It's that time of the year again when suddenly I'm reviewing A/W 12-3 collections even though they debuted nearly six months ago. Somehow though just as these ideas are beginning to filter in to what we're actually wearing, it just seems more appropriate for me to gather up my thoughts of the current season. One of Paris' big ideas being Comme des Garcons A/W 12-3 show, really consumed me in March. This being my second Comme show I've experienced in person, I'm noticing that they seem to draw out the hyper analytical in me. Of course, it's tiresome when you glean too much symbolism and deep thoughts out of a clothes parade but with a Comme des Garcons show, you just can't help yourself. This was one of my favourite reviews to write for Dazed Digital at the shows so I'll just repost it if you don't mind. Not sure I could rehash my thoughts in any other way really…
The world is flat again, according to Rei Kawakubo. Or at the very least, the clothes are. That was the big idea at the latest Comme des Gar√ßons show and quite literally, everything was BIG. To an ear thudding silence of just the photographer‚Äôs pit snapping away and nothing else, oversized proportions of giant coats, jackets and trousers in the brightest shades of red, pink and lilac wool felt came trooping out with seam allowances jutting out at the sides. The curves to these garments were magnificent to behold and didn‚Äôt feel like they were dwarfing the models because there were controlled by the natural stiffness of the felt.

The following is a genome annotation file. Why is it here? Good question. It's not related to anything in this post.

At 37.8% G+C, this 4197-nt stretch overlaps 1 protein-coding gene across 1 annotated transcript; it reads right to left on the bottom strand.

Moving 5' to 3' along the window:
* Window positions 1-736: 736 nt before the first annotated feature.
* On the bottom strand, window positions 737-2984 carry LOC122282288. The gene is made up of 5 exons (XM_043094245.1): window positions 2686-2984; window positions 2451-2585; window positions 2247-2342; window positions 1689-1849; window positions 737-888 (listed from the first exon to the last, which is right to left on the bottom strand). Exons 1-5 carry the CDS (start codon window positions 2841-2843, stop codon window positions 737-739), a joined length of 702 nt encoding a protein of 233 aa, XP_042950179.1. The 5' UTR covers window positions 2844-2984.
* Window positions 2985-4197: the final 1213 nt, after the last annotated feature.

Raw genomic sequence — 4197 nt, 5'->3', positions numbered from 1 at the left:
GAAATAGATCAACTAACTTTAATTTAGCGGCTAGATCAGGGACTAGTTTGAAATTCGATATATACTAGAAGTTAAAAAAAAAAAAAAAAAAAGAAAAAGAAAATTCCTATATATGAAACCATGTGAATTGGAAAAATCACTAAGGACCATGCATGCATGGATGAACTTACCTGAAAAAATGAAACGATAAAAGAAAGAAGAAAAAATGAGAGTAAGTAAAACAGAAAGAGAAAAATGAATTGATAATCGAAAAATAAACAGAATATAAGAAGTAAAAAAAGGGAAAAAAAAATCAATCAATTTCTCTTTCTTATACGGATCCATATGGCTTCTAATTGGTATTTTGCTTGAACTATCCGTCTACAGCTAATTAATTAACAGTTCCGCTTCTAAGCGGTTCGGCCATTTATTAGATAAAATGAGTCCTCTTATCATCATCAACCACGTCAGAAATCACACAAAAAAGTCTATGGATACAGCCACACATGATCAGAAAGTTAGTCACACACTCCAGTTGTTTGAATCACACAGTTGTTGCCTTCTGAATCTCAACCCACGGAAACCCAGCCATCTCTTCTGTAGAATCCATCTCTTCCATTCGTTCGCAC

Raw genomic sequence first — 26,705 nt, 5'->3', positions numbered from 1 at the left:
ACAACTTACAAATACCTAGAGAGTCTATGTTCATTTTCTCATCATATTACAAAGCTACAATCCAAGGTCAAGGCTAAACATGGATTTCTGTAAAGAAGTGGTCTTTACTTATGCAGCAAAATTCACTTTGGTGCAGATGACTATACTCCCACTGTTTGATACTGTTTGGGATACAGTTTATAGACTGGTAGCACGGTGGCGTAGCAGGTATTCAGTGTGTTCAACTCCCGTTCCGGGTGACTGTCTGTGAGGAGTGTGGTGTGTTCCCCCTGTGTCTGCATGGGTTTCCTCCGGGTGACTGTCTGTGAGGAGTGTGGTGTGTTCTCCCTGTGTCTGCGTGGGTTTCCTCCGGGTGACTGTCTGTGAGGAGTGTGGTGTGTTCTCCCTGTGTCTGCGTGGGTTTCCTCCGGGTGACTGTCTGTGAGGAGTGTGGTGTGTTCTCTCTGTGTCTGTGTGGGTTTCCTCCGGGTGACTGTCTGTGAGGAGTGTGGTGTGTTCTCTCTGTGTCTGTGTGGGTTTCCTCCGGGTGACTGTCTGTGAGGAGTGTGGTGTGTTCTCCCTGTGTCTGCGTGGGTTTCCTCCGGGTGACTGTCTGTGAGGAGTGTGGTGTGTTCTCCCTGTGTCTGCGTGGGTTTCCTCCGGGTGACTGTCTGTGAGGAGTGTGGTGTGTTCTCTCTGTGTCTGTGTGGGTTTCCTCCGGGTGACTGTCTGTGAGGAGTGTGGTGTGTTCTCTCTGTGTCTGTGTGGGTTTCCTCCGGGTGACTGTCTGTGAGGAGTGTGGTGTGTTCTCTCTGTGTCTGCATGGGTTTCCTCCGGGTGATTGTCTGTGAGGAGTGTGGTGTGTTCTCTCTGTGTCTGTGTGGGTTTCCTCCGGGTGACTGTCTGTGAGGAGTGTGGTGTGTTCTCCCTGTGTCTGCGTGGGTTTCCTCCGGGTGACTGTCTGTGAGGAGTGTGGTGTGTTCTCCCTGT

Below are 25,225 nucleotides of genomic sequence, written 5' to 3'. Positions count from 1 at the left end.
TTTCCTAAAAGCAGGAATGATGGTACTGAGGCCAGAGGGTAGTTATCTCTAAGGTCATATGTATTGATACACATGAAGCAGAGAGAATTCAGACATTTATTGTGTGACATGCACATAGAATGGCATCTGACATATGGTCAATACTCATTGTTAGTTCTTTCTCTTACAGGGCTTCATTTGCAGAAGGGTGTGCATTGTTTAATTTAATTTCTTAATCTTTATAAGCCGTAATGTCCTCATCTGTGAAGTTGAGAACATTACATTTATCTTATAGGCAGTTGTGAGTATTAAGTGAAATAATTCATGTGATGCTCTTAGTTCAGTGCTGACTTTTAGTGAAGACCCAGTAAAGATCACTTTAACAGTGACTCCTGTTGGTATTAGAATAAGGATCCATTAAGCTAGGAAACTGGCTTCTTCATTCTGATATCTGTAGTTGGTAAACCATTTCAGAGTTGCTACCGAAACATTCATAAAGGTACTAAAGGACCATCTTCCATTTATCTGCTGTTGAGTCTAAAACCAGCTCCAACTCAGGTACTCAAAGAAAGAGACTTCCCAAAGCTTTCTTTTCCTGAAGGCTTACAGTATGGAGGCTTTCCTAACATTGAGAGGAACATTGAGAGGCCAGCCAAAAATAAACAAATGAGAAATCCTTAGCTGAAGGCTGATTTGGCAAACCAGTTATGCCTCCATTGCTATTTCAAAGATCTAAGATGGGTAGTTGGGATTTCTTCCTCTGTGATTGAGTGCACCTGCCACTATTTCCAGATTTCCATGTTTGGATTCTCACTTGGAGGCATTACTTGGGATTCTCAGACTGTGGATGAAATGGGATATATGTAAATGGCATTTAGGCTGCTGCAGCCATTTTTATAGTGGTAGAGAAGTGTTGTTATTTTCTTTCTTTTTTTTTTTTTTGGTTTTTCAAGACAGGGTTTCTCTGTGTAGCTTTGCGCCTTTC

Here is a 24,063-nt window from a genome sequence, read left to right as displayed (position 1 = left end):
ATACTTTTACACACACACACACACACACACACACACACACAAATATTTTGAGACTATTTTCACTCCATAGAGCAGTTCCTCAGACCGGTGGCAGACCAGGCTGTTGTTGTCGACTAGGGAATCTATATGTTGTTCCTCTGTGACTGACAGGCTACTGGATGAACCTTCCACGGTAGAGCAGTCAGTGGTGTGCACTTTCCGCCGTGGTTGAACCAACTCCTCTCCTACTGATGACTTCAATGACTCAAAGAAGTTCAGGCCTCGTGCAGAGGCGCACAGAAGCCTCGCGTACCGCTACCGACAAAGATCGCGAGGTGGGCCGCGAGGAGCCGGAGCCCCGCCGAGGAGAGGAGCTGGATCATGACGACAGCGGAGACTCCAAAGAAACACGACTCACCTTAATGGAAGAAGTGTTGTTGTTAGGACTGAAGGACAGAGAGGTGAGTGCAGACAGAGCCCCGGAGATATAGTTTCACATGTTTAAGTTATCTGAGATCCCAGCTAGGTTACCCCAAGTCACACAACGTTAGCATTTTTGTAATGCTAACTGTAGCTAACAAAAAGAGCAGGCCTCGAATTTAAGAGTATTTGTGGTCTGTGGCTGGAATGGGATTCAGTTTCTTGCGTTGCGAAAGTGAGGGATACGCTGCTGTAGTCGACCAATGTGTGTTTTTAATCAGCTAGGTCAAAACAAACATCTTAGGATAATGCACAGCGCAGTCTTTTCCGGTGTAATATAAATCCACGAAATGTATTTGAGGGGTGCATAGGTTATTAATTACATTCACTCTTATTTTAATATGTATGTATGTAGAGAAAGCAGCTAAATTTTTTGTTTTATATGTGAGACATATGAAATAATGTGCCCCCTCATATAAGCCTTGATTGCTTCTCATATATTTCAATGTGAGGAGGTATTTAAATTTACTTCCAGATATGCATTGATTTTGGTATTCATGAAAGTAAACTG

When enlarged patterns of leopard, na√Øve flower drawings and polka dots and camouflage started to appear, it was clear that Kawakubo was asking questions about our 21st century fascination with gleaning every detail up close and personal in fashion. The ubiquity of live streams, instant images, close-ups, behind the scenes ‚Äì all revealed and offered up to the wider audience ‚Äì is reinterpreted by Kawakubo's thorough investigation of the 2D surface. And yet, as flat fronted as these pieces looked, it‚Äôs when the models turn around that you see constructions that actually celebrated the curve and the 3D in an almost simplistic way, like a child moulding Play-Doh into something. A front-on picture of these pieces don‚Äôt do them full justice but perhaps Kawakubo is fine with people remembering the mere flat surface and nothing else.
Things got playful when a print of a dress shape in electric pink was imposed on a blue oversized dress. It‚Äôs a simple expression of trompe l‚Äôoeil, aided by saturated shades of colour that have been largely absent this season. Kawakubo then took us to more childish memories with a series of chintzy rose floral cocoons and sequined ball gowns, hinting at curvature rather than flatness. Reading deep into that contradiction won‚Äôt do you any good though so it may be best just to soak up the appearance of it all and revel in it, as the audience did when they applauded the collection endlessly, thumping their feet, waiting for Kawakubo to emerge. She of course, didn‚Äôt.
P.S. Most of the catwalk pictures of the Comme show really do accentuate the deceptively "flat" element of the collection which is why I've stuffed as many pictures as possible into a video reel just to demonstrate that what we actually saw at the catwalk was anything but flat. Curvature and strategically placed volume were key to making Kawakubo's idea even more emphatic.